The trust agreement provides, in substance, that the trustees shall have power to hold, manage and dispose of the estate held by them as if they were the absolute owners; that they should have no power to bind the shareholders personally and that "Any Trustee hereunder may be removed by an instrument in writing signed by not less than a majority in interest of the shareholders such removal to take effect when such instrument together with a certificate by the other Trustees or Trustee that it is so signed is recorded with said Suffolk Deeds." It was agreed that Elliott Henderson resigned, as trustee, on January 26, 1929, and the defendant Ross Whistler was appointed on December 10, 1931. The resignation of Henderson was recorded in the registry of deeds on December 15, 1931, and Whistler's appointment was recorded the same date. Tyler resigned under date of December 10, 1931, and his resignation was recorded December 15, 1931. The defendant Boardman was appointed trustee as of December 10, 1931, his appointment being recorded December 15, 1931.
The work done by the plaintiff was completed November 30, 1927; the defendants became trustees of 282 Beacon Street Trust on December 10, 1931. It is plain that they were not parties to the contract of March 29, 1927, unless the law imposes upon them as succeeding trustees a liability which was incurred before their appointment. The plaintiff knew that it was dealing with a trustee. The agreement recites that it is made between the plaintiff and 282 Beacon Street Trust by "Elliott Henderson and Roger B. Tyler . . . Trustees." The declaration of trust was recorded in the Suffolk Registry of Deeds. All negotiations which led up to the execution of the agreement were carried on with Elliott Henderson, alone. The agreement was executed "282 Beacon St. Trust by Elliott Henderson, Trustee." Accordingly, the plaintiff was put on inquiry to ascertain the authority of the trustees and the limitations if any of the authority conferred as shown by the recorded declaration of trust. That instrument recites that "Two Trustees acting hereunder at any time shall have and exercise all the powers given to the Trustees herein named . . ." From this provision it is clear that Henderson, acting alone, had no power or authority to bind the trust, and as the plaintiff had at least constructive notice of the terms of the trust, it follows that it knew that Henderson alone had no power to bind the trust. The other trustee, Roger B. Tyler, did not learn of the contract with The Downey Company until long after the contract was completed. He therefore could not be held to have ratified, if he legally could, the contract between the plaintiff and the trust by Elliott Henderson, trustee. Loughery v. Bright, 267 Mass. 584, 588-589. Boston v. Robbins, 126 Mass. 384, 388. The execution of the contract between the plaintiff and 282 Beacon Street Trust by Elliott Henderson, trustee, did not bind the trust, if it were a trust. It bound Henderson personally, and he did not attempt, as he might have done under the declaration of trust, to exempt himself from personal liability. Larson v. Sylvester, 282 Mass. 352, 357-358. Neville v. Gifford, 242 Mass. 124. This fact would seem to be conclusive against any right of the plaintiff against the trust.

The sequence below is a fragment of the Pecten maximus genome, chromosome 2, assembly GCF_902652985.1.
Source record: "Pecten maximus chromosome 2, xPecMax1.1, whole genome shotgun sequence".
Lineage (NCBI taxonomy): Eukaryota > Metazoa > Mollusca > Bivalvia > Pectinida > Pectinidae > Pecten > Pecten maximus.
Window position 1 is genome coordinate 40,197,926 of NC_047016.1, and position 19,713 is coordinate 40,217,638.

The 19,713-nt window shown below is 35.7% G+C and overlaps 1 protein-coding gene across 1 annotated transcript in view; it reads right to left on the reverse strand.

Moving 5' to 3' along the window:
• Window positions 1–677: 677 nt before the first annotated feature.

The plaintiff contends that the trust agreement created a partnership and not a strict trust and that the succeeding trustees assumed the liabilities of the trust as partners, and it relies upon the provision of the declaration of trust above quoted in respect to removals of trustees. The evidence is clear that the plaintiff had constructive notice of the terms of the trust and had actual knowledge that only one of the two trustees executed the agreement. There is nothing in the record to support a conclusion that the shareholders had power to control the judgment of the trustees in any matter pertaining to the administration of the trust. Indeed the trustees had "absolute power" subject to the right of removal, above quoted, by a majority of the shareholders. The contention that the trustees and shareholders were partners, perforce of the declaration of trust, therefore, falls to the ground and sweeps with it the conclusion that the defendants as succeeding trustees of the trust are liable as partners under the provision of G.L. (Ter. Ed.) c. 108A, § 17, which reads: "A person admitted as a partner into an existing partnership is liable for all the obligations of the partnership arising before his admission as though he had been a partner when such obligations were incurred, except that this liability shall be satisfied only out of partnership property."
We find it unnecessary to consider the legal effect of the delivery and receipt of the note in the circumstances shown by the report.
Upon the facts we think no cause of action exists against the defendants as succeeding trustees of the 282 Beacon Street Trust. It follows that judgment on the verdict is to be entered for the defendants.